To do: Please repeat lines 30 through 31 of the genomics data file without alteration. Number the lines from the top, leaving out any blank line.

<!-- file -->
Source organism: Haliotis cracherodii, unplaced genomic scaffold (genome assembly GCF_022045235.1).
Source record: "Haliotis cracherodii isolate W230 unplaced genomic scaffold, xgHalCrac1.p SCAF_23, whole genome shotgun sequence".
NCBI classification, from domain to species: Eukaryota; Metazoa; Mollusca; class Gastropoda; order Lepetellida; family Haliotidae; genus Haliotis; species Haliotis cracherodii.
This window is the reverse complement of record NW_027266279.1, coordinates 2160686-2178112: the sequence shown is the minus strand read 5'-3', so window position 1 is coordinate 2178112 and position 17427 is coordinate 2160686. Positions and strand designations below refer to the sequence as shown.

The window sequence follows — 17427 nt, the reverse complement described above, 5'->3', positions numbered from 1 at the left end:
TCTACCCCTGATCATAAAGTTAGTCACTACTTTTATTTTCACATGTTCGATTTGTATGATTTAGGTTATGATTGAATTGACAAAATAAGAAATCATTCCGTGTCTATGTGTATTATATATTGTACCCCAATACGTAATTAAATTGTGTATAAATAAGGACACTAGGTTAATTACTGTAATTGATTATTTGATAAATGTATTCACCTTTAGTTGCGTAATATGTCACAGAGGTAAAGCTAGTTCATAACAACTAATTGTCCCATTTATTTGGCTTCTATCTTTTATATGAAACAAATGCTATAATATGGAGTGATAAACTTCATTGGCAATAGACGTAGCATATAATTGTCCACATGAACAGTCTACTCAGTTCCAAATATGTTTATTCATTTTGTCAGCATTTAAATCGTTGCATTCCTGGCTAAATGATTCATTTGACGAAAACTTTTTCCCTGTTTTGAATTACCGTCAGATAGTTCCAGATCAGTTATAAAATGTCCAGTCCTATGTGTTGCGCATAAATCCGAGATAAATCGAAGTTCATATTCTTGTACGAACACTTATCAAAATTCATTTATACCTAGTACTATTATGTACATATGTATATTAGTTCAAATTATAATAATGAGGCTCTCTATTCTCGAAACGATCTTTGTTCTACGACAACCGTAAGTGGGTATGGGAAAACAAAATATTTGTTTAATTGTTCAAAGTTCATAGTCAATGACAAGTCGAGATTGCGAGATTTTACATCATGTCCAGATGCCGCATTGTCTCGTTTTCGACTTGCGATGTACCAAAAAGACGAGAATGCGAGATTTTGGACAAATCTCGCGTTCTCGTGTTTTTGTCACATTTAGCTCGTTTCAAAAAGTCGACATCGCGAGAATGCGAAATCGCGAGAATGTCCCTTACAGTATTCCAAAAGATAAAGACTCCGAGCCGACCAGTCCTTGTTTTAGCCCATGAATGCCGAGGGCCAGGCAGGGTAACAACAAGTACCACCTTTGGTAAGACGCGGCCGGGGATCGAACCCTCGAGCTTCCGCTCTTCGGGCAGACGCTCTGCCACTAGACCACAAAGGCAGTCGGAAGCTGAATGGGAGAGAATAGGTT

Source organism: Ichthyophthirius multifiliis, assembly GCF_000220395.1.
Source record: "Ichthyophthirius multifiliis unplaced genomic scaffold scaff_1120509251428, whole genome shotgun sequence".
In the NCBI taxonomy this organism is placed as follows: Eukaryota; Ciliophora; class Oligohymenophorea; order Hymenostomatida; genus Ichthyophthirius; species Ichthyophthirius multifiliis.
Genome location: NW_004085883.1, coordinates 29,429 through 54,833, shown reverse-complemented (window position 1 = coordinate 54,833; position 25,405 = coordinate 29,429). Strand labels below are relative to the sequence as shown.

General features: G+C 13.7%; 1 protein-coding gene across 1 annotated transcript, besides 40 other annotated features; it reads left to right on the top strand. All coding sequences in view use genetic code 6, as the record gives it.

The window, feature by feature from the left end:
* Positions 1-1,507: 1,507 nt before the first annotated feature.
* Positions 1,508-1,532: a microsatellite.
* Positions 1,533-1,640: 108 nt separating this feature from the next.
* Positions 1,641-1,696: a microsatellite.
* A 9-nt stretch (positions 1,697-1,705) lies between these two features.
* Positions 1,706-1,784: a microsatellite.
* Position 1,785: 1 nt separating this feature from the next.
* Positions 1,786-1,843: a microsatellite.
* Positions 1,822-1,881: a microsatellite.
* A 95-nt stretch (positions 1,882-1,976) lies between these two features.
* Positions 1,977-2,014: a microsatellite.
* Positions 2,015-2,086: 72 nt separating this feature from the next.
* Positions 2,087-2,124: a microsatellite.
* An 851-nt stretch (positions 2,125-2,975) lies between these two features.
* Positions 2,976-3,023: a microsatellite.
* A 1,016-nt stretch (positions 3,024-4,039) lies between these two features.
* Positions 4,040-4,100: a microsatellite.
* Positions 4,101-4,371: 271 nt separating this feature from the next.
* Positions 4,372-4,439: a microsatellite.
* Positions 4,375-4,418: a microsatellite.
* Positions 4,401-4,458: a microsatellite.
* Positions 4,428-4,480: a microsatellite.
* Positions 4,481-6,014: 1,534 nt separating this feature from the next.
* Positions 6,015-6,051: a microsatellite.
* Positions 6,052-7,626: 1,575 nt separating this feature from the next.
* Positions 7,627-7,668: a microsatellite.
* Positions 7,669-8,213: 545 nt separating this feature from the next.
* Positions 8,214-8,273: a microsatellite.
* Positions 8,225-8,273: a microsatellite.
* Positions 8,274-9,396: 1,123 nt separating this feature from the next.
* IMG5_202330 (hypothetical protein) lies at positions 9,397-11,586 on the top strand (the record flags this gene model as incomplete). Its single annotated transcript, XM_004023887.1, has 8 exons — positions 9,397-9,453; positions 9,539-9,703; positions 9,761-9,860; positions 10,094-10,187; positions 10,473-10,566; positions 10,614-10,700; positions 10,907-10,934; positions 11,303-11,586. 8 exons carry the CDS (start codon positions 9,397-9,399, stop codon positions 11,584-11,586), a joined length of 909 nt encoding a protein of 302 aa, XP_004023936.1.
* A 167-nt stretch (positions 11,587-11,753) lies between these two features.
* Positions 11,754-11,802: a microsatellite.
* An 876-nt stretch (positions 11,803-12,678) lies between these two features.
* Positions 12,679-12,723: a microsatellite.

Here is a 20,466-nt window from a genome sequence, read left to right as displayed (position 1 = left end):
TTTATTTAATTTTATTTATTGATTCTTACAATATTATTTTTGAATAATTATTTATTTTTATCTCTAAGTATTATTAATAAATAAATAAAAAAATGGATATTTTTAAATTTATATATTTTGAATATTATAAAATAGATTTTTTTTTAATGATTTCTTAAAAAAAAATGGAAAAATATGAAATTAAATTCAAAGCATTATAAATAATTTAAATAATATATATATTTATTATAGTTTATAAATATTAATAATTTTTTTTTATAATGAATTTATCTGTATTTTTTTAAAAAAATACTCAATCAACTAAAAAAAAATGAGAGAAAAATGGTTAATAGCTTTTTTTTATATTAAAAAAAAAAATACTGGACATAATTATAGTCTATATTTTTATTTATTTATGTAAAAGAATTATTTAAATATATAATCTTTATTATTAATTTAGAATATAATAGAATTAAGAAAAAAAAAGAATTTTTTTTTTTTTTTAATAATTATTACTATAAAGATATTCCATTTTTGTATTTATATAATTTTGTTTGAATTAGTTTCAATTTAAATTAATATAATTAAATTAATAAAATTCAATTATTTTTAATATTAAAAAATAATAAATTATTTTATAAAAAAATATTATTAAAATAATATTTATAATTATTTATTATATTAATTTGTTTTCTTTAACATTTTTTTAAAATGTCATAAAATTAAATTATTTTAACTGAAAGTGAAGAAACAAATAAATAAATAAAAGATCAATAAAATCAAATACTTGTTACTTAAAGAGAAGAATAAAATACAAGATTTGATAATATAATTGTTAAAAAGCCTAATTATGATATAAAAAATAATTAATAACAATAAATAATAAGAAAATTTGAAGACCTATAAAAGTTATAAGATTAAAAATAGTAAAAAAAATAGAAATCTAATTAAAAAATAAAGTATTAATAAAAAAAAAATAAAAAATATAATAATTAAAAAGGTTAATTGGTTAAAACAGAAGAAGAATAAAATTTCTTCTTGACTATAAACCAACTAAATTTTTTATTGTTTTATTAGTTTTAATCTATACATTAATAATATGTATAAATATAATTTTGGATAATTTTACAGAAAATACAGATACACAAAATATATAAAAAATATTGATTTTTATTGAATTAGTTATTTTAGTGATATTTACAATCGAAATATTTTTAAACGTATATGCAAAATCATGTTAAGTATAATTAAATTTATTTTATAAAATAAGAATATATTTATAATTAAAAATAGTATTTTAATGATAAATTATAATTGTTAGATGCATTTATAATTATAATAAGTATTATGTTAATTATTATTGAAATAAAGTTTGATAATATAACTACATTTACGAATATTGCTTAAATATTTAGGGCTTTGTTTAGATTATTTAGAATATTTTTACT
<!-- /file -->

* Positions 4,101-4,371: 271 nt separating this feature from the next.
* Positions 4,372-4,439: a microsatellite.